From WSC 241 March 2007 

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Because his international career with Scotland was relatively limited and the period in which he won domestic honours was fairly short, non-Evertonians probably know very little about Graeme Sharp. Indeed, if they were asked to name a striker from the mid-Eighties glory days at Goodison, they would probably be more likely to go for Andy Gray or one-­season wonder Gary Lineker.

The Club That Wouldn’t Die
by Phil Whalley
SportsBooks, £16.99
Reviewed by Martin Atherton
From WSC 241 March 2007

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In one of football’s regular bizarre coincidences, when Oxford United were relegated from the Football League in 2006, they were replaced by Accrington Stanley. Stanley were the club whose place Oxford had taken following the former’s resignation from the League in 1962 due to financial difficulties. There was no club, no team and no ground by 1963, but Phil Whalley’s book tells the remarkable story of the resurrection of Stanley and their long and often fraught climb back to the top.

My Story
by Alan Rough with Neil Drysdale
Headline, £18.99
Reviewed by Archie MacGregor
From WSC 241 March 2007 

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The real disaster of Scotland’s 1978 World Cup campaign was, of course, Alan Rough’s haircut. If beforehand you had somehow missed all the other tell-tale signs that the Argentina adventure was steering a steady course towards an apocalyptic implosion of the preposterous and pure vaudeville slap-stick, then Roughie’s perm ought to have been the final giveaway. While there could be grounds for speculating that its true impact on the South American continent only emerged some years later when Colombia’s Carlos Valderrama began strutting his bouffant on the world stage, for most Scots it ranks alongside dear old Ally MacLeod clutching his head in his hands as one of the more shuddering flashbacks of that most ­surreal tournament.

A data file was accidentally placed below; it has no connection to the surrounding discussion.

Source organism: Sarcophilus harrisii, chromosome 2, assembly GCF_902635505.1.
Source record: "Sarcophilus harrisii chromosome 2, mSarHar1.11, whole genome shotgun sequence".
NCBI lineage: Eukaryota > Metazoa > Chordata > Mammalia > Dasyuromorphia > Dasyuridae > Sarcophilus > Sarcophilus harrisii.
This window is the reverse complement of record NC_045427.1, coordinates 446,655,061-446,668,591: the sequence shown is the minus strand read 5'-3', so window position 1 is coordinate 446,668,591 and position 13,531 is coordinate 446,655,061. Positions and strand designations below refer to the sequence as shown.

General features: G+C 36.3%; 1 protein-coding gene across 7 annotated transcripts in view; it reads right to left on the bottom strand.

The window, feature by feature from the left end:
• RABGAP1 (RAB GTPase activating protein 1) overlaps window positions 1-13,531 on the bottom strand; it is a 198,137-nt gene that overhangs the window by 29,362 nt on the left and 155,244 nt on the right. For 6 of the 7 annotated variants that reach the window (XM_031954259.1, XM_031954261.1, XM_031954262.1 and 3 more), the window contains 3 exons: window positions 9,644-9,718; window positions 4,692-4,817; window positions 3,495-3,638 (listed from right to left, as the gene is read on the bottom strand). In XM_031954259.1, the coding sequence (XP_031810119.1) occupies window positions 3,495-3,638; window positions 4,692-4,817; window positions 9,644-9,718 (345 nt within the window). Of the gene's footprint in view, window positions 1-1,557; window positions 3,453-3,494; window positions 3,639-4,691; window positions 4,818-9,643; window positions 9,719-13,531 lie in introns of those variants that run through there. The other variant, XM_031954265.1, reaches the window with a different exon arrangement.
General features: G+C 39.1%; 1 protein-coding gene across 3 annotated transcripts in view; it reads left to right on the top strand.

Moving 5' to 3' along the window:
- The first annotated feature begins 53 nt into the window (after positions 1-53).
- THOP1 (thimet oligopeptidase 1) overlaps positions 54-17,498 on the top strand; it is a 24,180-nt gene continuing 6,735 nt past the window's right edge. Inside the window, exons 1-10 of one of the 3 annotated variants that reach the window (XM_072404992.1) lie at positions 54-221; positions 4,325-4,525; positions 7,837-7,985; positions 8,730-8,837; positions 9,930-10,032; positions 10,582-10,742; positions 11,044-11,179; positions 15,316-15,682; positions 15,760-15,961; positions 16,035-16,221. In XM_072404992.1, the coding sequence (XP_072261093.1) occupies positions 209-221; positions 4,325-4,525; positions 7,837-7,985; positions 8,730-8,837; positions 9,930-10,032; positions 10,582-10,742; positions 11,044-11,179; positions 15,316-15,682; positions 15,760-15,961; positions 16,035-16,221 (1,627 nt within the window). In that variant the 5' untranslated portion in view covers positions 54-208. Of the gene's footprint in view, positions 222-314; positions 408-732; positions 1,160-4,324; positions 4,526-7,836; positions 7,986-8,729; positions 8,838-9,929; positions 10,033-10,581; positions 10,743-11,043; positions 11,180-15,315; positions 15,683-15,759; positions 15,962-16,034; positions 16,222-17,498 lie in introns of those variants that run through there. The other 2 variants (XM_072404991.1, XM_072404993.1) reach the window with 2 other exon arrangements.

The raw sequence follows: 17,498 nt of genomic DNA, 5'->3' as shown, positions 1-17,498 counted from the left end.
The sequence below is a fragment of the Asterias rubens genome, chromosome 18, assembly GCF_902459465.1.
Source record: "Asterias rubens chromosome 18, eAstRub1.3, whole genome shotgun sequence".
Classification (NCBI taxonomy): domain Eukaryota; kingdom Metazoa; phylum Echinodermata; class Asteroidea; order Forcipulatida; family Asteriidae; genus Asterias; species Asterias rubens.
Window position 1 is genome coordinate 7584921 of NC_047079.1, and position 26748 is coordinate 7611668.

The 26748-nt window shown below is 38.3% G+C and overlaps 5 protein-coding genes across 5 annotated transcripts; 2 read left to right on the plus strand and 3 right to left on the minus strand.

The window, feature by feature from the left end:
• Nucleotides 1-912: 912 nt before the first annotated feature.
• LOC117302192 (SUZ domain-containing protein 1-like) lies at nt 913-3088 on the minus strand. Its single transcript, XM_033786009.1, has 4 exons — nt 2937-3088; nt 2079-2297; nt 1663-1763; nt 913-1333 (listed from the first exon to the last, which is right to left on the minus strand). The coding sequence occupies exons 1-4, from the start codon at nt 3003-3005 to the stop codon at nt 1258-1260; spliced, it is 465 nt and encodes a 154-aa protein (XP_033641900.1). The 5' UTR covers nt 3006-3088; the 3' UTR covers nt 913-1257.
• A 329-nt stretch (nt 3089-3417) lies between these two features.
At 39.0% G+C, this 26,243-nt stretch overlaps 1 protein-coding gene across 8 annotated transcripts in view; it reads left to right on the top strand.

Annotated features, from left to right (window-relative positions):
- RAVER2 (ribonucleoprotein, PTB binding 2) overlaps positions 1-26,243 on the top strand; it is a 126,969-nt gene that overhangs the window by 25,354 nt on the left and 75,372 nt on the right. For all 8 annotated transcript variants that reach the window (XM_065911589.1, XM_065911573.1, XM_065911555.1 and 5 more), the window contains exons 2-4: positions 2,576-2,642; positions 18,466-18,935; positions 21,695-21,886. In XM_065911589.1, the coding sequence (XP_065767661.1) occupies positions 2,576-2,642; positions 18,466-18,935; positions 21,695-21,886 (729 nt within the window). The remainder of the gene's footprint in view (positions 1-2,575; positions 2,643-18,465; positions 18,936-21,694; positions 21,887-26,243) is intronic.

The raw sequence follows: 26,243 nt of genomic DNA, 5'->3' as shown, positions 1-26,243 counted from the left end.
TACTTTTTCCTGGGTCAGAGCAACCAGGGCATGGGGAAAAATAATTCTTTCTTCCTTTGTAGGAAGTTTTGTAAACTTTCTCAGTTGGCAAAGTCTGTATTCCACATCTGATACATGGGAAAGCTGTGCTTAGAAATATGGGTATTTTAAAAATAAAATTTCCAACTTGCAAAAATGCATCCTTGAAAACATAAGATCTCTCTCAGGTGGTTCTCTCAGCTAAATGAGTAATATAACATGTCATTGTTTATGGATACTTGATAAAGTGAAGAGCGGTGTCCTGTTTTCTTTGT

Man and Bhoy
by Neil Lennon with Martin Hannon
Harper Sport, £17.99
Reviewed by Robbie Meredith
From WSC 241 March 2007 

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Irish footballers have been among the most prominent exponents of the mea culpa sports autobiography in recent years. Tony Cascarino and Paul McGrath have produced open and apologetic works detailing personal failure, far in tone from the bland self-justification inherent in most of the genre.

My Story
by Tommy Docherty with Les Scott
Headline, £18.99
Reviewed by Joyce Woolridge
From WSC 240 February 2007 

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In these times, when making a few appearances for a Premiership club and being caught brawling outside a lap-dancing club is deemed enough for a three-book deal, Tommy Docherty’s weighty life serves as a salutary counter to such instant celebrity. This is a genuine autobiography, covering in detail his hard but respectable upbringing in a Glasgow tenement, his playing days as an uncompromising but skilful and accomplished wing-half for Preston and Arsenal, and his eventful managerial career at club and international level. Social change and the transformation of the status of footballers probably mean that future autobiographies can never have such depth of interest, replacing stories of early privation and struggle with 300 pages about the contents of their garages, address books and wardrobes.